May 19, 1983. The Center for the Book hosts a national "Radio and Reading" conference to find new ways of linking radio, the spoken word, reading and books.
Sept. 1983. ABC Children's Television and the Center for the Book launch a new reading promotion project, "Cap'n O.G. Readmore," an animated cat who is smart because he reads a lot–and lives in an alley behind a public library.
1987. The Center for the Book publishes a 14-page pamphlet, National Themes for Promoting Reading.
Dec. 5, 1988. In the White House's Oval Office, President Ronald Reagan signs a Proclamation for the "Year of the Young Reader," the Library's reading promotion theme for 1989.
Jan. 30, 1989. At the White House, first lady Barbara Bush agrees to serve as honorary chair of the "Year of the Young Reader" campaign.
Jan. 26, 1992. The "Read More About It" message presented by CBS announcer Terry Bradshaw during the Super Bowl game between the Washington Redskins and the Buffalo Bills is seen by more than 70 million football fans–a record number of viewers.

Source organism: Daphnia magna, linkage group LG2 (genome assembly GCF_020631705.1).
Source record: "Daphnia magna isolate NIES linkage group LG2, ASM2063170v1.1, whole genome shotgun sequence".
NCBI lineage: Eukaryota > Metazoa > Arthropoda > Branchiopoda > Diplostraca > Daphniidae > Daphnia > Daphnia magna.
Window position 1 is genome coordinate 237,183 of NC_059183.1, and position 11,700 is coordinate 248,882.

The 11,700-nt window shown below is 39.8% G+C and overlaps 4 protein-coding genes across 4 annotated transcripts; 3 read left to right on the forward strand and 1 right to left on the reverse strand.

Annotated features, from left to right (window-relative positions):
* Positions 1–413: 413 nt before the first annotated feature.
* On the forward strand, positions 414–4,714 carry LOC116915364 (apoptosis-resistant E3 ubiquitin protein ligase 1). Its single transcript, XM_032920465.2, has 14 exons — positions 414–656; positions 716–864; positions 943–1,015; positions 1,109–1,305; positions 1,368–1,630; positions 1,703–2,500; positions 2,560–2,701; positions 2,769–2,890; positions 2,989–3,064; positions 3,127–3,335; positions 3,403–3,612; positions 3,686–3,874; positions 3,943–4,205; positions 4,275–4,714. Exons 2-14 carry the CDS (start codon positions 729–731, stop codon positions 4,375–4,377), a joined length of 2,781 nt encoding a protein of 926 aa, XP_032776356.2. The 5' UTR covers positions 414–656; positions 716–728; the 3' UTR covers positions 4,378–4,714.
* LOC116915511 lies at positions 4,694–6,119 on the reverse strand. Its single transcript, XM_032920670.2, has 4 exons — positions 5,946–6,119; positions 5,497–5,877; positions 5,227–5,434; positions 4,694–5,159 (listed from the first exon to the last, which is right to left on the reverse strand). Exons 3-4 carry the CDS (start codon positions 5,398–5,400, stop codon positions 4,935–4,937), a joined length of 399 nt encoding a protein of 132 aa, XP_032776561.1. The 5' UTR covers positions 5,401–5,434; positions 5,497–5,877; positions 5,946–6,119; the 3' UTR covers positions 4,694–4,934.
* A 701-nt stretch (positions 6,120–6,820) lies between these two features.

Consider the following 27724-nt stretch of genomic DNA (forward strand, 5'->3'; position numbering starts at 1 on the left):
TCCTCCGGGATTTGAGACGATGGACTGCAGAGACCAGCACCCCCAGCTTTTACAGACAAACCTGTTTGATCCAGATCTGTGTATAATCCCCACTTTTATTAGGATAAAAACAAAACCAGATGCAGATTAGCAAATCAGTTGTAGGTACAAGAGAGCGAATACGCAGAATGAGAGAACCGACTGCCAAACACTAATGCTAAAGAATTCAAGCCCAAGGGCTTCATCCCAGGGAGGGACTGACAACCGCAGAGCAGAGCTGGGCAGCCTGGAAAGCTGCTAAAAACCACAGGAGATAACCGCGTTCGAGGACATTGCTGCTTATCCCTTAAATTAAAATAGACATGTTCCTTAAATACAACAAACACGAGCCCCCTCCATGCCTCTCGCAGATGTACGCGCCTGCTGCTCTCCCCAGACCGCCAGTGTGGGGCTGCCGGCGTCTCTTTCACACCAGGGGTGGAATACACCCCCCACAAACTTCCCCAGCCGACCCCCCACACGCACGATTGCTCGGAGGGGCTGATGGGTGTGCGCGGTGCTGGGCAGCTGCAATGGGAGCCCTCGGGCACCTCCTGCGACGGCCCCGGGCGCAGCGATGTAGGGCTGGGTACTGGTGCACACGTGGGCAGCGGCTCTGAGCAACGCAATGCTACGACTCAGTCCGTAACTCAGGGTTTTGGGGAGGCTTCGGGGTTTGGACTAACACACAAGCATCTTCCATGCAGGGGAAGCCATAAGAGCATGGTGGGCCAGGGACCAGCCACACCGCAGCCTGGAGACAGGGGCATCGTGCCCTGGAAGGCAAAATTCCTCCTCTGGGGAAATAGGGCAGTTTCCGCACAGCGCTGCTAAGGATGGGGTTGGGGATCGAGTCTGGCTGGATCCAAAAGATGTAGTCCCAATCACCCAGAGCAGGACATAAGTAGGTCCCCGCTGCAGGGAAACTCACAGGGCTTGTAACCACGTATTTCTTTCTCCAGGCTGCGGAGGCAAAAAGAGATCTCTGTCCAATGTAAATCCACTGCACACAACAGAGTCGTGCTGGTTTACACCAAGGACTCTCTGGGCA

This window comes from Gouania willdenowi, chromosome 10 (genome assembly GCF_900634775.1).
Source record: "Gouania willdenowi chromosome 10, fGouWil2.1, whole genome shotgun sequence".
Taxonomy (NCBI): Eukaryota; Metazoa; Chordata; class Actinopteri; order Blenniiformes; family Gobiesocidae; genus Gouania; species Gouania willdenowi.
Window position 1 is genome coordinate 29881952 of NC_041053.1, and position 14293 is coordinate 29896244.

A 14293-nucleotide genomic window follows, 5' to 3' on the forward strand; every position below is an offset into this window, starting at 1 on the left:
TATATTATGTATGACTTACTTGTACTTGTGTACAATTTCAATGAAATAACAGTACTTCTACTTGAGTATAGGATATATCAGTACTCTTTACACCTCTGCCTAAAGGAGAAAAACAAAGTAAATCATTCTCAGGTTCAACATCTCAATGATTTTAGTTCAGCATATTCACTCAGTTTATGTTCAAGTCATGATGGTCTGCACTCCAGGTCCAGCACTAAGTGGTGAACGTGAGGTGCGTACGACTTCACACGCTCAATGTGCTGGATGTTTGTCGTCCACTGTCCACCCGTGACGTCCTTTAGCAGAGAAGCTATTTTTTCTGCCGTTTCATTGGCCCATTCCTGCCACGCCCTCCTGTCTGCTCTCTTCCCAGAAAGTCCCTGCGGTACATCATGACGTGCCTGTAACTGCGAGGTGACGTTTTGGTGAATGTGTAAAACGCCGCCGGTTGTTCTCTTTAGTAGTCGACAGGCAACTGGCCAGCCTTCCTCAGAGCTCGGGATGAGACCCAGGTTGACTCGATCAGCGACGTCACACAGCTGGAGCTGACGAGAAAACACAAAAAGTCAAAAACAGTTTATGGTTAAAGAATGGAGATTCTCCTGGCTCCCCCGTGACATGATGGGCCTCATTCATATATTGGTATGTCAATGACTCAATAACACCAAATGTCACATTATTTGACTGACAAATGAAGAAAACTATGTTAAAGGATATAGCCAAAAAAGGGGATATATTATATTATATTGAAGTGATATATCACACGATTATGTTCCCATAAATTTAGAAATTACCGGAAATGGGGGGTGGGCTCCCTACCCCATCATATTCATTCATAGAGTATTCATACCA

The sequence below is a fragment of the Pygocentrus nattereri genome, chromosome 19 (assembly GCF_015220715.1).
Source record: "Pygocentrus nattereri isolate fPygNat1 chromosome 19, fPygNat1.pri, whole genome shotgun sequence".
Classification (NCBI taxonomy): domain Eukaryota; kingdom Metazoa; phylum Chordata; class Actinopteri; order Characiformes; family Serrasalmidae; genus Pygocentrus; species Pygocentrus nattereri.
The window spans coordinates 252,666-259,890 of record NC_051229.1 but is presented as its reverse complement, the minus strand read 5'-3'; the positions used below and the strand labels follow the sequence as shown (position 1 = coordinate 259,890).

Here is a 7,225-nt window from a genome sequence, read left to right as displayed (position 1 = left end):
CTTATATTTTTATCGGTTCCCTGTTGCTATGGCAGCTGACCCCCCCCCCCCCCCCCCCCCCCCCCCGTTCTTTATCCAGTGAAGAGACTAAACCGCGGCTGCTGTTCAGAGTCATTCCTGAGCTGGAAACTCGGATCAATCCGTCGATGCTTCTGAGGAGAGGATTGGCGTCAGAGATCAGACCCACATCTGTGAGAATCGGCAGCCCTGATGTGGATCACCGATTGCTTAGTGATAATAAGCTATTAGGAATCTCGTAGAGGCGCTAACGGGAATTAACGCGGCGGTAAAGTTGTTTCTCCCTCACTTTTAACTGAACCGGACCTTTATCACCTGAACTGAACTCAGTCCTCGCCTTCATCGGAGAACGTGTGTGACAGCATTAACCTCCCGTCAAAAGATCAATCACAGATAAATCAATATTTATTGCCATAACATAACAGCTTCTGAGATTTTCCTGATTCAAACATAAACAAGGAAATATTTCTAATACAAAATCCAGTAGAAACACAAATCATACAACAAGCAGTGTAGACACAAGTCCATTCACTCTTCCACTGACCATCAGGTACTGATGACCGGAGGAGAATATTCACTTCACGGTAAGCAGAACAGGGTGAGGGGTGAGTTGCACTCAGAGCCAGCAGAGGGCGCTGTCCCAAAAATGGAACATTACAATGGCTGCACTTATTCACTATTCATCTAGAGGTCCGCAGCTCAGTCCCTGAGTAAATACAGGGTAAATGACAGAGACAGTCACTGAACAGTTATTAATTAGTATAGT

Sept. 10, 1996. The third anniversary of the "Great Books" television series, developed by The Learning Channel at Discovery Communications Inc. in cooperation with the Center for the Book, is marked with a program and reception in the Library's Great Hall. Celebrity readers include Walter Cronkite, Joseph Heller, Zoe Caldwell, Sen. Trent Lott and Associate Supreme Court Justice Ruth Bader Ginsburg.
June 27, 1998. Theo and Cleo, the stars of the new public television reading and literacy promotion program "Between the Lions," debut at a reception at the Library of Congress. The Center for the Book is one of the program's several educational outreach partners.